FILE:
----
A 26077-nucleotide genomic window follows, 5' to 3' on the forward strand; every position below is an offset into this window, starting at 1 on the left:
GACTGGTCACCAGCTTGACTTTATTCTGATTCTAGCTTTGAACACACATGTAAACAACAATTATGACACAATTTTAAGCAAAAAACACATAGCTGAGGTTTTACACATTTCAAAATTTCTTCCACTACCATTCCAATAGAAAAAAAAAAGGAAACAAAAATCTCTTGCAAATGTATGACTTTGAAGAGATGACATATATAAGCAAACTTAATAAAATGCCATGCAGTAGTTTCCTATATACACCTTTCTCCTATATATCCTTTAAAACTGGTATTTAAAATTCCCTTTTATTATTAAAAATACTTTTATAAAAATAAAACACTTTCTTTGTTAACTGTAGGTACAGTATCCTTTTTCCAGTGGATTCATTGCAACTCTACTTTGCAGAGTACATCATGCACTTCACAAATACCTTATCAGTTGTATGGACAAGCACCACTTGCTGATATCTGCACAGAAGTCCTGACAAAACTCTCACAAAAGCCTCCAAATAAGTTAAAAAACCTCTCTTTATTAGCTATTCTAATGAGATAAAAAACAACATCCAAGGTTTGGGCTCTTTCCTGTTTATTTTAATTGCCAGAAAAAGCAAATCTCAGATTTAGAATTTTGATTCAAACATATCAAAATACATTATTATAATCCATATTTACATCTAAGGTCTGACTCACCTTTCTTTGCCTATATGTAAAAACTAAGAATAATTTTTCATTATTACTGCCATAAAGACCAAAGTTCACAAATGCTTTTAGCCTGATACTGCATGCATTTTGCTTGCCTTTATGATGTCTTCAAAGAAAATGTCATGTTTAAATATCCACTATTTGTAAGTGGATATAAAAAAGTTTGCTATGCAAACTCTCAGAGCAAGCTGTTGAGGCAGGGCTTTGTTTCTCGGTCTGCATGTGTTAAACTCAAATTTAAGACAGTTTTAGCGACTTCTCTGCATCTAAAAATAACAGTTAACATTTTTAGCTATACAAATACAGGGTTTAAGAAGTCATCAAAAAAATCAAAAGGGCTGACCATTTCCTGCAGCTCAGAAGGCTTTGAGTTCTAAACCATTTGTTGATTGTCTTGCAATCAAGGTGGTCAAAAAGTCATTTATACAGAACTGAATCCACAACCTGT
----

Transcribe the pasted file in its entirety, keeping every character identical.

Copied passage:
A 26077-nucleotide genomic window follows, 5' to 3' on the forward strand; every position below is an offset into this window, starting at 1 on the left:
GACTGGTCACCAGCTTGACTTTATTCTGATTCTAGCTTTGAACACACATGTAAACAACAATTATGACACAATTTTAAGCAAAAAACACATAGCTGAGGTTTTACACATTTCAAAATTTCTTCCACTACCATTCCAATAGAAAAAAAAAAGGAAACAAAAATCTCTTGCAAATGTATGACTTTGAAGAGATGACATATATAAGCAAACTTAATAAAATGCCATGCAGTAGTTTCCTATATACACCTTTCTCCTATATATCCTTTAAAACTGGTATTTAAAATTCCCTTTTATTATTAAAAATACTTTTATAAAAATAAAACACTTTCTTTGTTAACTGTAGGTACAGTATCCTTTTTCCAGTGGATTCATTGCAACTCTACTTTGCAGAGTACATCATGCACTTCACAAATACCTTATCAGTTGTATGGACAAGCACCACTTGCTGATATCTGCACAGAAGTCCTGACAAAACTCTCACAAAAGCCTCCAAATAAGTTAAAAAACCTCTCTTTATTAGCTATTCTAATGAGATAAAAAACAACATCCAAGGTTTGGGCTCTTTCCTGTTTATTTTAATTGCCAGAAAAAGCAAATCTCAGATTTAGAATTTTGATTCAAACATATCAAAATACATTATTATAATCCATATTTACATCTAAGGTCTGACTCACCTTTCTTTGCCTATATGTAAAAACTAAGAATAATTTTTCATTATTACTGCCATAAAGACCAAAGTTCACAAATGCTTTTAGCCTGATACTGCATGCATTTTGCTTGCCTTTATGATGTCTTCAAAGAAAATGTCATGTTTAAATATCCACTATTTGTAAGTGGATATAAAAAAGTTTGCTATGCAAACTCTCAGAGCAAGCTGTTGAGGCAGGGCTTTGTTTCTCGGTCTGCATGTGTTAAACTCAAATTTAAGACAGTTTTAGCGACTTCTCTGCATCTAAAAATAACAGTTAACATTTTTAGCTATACAAATACAGGGTTTAAGAAGTCATCAAAAAAATCAAAAGGGCTGACCATTTCCTGCAGCTCAGAAGGCTTTGAGTTCTAAACCATTTGTTGATTGTCTTGCAATCAAGGTGGTCAAAAAGTCATTTATACAGAACTGAATCCACAACCTGT